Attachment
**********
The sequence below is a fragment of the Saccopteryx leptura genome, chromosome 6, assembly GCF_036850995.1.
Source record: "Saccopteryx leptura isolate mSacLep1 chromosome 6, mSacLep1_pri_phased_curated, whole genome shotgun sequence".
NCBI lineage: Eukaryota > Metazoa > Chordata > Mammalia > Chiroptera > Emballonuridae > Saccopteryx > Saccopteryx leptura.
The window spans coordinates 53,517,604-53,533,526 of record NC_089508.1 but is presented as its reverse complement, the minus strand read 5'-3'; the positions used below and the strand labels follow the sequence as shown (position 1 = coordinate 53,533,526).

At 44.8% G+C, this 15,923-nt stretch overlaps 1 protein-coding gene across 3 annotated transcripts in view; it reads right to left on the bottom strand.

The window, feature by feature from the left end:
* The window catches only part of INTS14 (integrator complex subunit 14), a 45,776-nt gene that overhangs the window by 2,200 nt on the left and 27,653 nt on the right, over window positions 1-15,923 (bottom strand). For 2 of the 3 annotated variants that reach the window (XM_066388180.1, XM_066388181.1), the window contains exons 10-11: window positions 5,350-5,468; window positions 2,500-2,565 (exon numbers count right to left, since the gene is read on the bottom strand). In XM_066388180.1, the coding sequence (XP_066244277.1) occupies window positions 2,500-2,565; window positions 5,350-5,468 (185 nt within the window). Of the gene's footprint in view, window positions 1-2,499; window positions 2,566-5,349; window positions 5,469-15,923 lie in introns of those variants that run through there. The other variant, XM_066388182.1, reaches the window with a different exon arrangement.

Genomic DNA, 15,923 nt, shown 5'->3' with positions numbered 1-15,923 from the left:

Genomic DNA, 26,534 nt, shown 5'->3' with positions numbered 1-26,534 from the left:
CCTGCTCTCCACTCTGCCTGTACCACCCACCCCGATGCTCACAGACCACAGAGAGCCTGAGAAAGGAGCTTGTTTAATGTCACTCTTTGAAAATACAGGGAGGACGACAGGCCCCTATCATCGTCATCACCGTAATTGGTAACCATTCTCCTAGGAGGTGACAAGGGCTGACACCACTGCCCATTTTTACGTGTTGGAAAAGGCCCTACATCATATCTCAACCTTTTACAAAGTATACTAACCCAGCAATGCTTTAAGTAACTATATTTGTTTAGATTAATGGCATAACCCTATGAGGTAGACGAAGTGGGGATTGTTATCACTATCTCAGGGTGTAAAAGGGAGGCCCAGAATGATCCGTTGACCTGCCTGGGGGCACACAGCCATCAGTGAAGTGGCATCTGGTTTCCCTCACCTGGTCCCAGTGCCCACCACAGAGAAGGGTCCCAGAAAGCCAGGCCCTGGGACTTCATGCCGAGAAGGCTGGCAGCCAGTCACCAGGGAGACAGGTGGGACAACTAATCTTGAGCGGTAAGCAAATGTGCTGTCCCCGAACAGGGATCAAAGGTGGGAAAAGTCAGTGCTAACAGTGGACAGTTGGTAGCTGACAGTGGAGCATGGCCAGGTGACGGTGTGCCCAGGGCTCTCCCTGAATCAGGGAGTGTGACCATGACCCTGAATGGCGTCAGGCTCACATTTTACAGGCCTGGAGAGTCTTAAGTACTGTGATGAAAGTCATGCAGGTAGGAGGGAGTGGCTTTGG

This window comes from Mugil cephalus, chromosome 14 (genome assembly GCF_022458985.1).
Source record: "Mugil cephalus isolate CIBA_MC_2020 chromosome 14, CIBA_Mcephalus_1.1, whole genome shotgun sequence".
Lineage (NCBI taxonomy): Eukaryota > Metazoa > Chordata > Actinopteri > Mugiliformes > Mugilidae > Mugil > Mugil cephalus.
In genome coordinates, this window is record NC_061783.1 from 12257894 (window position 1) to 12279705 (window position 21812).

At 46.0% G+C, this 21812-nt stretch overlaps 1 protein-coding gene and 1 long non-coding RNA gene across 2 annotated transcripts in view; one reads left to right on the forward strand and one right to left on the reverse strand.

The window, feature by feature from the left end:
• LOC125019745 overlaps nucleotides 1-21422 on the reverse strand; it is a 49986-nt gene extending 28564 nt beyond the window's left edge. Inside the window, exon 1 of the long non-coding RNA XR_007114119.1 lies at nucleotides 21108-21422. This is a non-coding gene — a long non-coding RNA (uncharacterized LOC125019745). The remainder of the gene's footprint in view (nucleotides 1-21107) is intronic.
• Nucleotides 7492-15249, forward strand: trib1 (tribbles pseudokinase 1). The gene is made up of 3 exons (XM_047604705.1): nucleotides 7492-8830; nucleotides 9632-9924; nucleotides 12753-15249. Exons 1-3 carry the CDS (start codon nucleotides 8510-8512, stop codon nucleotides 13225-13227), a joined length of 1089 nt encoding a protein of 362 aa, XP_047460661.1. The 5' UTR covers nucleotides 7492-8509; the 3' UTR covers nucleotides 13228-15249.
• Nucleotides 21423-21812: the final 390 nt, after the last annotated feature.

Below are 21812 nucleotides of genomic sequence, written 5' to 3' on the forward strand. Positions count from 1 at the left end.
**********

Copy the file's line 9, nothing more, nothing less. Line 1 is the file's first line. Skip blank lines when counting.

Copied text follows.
Genomic DNA, 26,534 nt, shown 5'->3' with positions numbered 1-26,534 from the left: